lect my sensations, but cannot describe them,

We were a pariy, a Mr. W. He was also, it appears, not a little aware

two Miss W.'s, Mr, and Mrs. Cl-ke, Miss R., of his own beauty, which, notwithstanding and my M. A. C. Alas! why do I say my? the tendency to corpulence derived from Our union would have healed feuds in which his mother, gave promise, at this time, of have joined lands broad and rich, it would

blood has been shed by our fathers, it would that peculiar expression into which his have joined at least one heart, and two persons features refined and kindled afterwards. not ill matched in years (she is two years my With the summer holidays ended this elder,), and-and-and-what has beeu the re

sult?'" dream of his youth.”

+ " Among the unpublished verses of his in " He saw Miss Chaworth once more my possession, I find the following fragment, in the succeeding year, and took his last written not loog alter this period :farewell of her* (as he himself used to * Hills of Annesley, bleak and barren,

Where any thoughtless childhood stray'd, • Of the formation of this attachment, Mr.

How the northern tempests, warring, Moore says: “ To the family of Miss Cha

Howl above thy tufted shsde ! worth, who resided at Annesley, in the imme

Now no more, the hours beguiling, diate neighbourhood of Newstead, he had been Former favourite haunts I see ; made known, some time before, in London, Now no more my Mary smiling, and now renewed his acquaintance with them.

Makes ye seem a heaven to me!'" The young heiress herself combined with the many worldly advantages that encircled her, The lady's husband, for some time, took much personal beauty, and a disposition the her family name.

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pencil, in a volume of Madame de Main- and all that, as Orator Henley said, tenon's letters belonging to her, the fol- when he put the church, and all that' lowing verses, which have never, I be- in danger. This town of Falmouth, as lieve, before been published :

you will partly conjecture, is no great

ways from the sea. It is defended on the • Ob Memory ! torture me no more, sea-side by two castles, St. Maws and

The present's all o'ercast;
My hopes of future bliss are o'er,

Pendennis, extremely well calculated for In mercy veil the past.

annoying every body except an enemy. Why bring those images to view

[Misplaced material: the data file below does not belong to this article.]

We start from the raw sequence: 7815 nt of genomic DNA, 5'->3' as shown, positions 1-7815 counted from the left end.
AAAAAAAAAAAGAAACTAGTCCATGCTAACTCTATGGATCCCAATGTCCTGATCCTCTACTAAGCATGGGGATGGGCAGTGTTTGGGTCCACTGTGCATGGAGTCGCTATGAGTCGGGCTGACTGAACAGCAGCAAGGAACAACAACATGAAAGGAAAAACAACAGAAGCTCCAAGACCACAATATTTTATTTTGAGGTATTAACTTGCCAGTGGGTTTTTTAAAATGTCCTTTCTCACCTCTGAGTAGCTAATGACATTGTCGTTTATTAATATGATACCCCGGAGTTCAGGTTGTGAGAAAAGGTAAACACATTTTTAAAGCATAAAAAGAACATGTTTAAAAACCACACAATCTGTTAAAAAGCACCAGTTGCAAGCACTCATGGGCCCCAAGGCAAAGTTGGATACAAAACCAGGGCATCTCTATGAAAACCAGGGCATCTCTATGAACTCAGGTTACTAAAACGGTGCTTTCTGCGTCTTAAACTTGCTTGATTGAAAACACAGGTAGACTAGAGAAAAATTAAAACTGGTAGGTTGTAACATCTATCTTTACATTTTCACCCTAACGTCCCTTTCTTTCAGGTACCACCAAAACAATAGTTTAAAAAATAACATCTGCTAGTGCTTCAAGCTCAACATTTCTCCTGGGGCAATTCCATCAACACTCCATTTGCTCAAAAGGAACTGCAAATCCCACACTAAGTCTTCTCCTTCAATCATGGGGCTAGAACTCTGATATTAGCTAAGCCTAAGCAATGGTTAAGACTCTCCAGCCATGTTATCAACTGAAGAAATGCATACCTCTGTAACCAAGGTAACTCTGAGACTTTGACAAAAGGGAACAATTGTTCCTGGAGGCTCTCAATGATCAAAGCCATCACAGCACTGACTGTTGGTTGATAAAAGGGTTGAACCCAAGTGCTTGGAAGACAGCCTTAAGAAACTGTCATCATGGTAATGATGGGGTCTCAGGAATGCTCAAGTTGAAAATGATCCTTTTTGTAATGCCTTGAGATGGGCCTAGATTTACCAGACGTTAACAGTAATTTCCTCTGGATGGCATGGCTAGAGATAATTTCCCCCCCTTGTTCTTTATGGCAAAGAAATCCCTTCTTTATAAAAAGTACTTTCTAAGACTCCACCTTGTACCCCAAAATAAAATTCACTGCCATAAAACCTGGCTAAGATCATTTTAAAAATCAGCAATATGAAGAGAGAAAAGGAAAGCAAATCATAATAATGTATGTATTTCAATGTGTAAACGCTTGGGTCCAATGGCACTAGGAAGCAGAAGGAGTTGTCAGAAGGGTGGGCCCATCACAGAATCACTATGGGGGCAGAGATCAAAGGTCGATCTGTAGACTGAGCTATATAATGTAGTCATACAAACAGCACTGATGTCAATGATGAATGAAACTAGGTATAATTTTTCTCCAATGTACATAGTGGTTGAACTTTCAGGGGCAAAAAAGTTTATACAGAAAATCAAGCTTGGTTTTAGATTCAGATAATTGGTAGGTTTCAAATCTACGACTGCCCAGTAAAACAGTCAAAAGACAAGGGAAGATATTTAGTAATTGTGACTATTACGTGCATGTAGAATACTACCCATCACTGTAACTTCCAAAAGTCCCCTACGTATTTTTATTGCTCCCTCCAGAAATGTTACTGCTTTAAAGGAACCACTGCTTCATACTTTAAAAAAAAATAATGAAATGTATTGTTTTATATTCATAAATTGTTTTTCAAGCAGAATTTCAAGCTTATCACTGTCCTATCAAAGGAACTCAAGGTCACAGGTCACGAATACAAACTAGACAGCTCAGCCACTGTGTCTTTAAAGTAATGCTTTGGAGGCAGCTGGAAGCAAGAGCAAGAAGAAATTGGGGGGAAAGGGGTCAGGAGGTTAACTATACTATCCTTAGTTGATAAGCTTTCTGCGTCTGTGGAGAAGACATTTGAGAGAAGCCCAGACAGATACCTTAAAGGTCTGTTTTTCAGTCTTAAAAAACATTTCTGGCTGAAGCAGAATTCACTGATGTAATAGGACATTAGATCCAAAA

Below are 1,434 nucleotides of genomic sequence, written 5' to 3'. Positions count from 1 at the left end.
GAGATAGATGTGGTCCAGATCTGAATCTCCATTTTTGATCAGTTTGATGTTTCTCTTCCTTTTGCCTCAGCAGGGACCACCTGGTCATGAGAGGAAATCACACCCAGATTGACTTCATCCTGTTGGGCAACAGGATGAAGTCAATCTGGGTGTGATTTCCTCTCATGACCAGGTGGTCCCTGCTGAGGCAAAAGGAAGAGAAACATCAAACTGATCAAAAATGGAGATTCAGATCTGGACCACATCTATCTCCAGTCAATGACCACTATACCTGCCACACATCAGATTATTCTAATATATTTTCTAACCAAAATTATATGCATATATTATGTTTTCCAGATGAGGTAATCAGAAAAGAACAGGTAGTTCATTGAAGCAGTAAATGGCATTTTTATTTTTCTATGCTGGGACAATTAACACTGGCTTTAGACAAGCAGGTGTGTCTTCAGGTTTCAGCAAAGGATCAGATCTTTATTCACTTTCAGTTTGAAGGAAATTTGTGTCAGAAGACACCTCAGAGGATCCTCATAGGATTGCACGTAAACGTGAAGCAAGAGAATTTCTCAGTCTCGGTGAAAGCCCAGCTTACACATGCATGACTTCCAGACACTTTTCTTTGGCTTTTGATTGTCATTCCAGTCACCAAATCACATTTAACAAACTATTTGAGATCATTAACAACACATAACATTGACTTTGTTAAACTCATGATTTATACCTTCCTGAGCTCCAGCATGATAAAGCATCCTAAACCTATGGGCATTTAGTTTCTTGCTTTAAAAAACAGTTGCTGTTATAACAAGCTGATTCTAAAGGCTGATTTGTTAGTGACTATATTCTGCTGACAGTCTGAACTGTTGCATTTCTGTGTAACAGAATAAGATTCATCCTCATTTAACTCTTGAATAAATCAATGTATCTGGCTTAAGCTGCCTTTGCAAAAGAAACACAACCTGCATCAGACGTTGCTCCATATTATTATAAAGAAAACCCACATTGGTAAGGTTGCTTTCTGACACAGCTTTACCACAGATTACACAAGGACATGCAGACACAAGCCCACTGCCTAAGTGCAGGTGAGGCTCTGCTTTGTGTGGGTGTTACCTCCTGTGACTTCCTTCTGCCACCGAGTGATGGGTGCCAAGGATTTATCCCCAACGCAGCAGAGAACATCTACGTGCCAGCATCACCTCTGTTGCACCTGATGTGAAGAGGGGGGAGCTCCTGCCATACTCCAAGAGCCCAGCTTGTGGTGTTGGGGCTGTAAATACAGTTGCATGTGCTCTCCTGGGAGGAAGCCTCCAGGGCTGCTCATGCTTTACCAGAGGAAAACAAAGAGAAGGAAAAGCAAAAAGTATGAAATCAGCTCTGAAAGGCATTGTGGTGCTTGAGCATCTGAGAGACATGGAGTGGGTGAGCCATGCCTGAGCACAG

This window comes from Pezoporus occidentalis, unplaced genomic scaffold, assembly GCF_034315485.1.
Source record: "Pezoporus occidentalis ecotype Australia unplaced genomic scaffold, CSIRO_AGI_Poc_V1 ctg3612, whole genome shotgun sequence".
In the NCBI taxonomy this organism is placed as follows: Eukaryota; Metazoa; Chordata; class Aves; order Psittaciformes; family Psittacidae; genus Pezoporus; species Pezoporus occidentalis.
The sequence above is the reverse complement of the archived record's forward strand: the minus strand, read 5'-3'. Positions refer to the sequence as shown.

St. Maws is garrisoned by an able-bodied I henceforth must resign Ah! why those happy hours renew,

person of fourscore, a widower. He That never can be mine?

has the whole command and sole maPast pleasure doubles present pain, nagement of six most unmanageable To sorrow adds regret ;

pieces of ordnance, admirably adapted Regret and hope are both in vain. I ask but to forget.'

for the destruction of Pendennis, a like

tower of strength on the opposite side of “ In the following year (1805) Miss the Channel. We have seen St. Maws; Chaworth was married to his successful but Pendennis they will not let us behold, rival, Mr. John Musters; and a person save at a distance, because Hobhouse and who was present when the first intelli- 1 are suspected of having already taken gence of the event was communicated to St. Maws by a coup de main. The him, thus describes the manner in which town contains many quakers and salt-fish he received it. I was present when he —the oysters have a taste of copper, first heard of the marriage. His mother owing to the soil of a mining countrysaid, ' Byron, I have some news for you.' the women (blessed be the corporation Well, what is it?' • Take out your therefore !) are flogged at the cart's tail handkerchief first, for you will want it.' when they pick and steal, as happened • Nonsense !! " Take out your handker- to one of the fair sex yesterday noon. chief, I say.' He did so lo humour her. She was pertinacious in her behaviour,

Miss Chaworth is married.' An ex- and damned the mayor. pression very peculiar, impossible to des- Hodgson, remember me to the Drury, cribe, passed over his pale face, and he and remember me to---yourself, when hurried bis handkerchief into his pocket, drunk :--I am not worth a sober thought. saying, with an affected air of coolness Look to my Satire at Cawthorne's, Cockand nonchalance, 'Is that all ?' • Why, spur Street.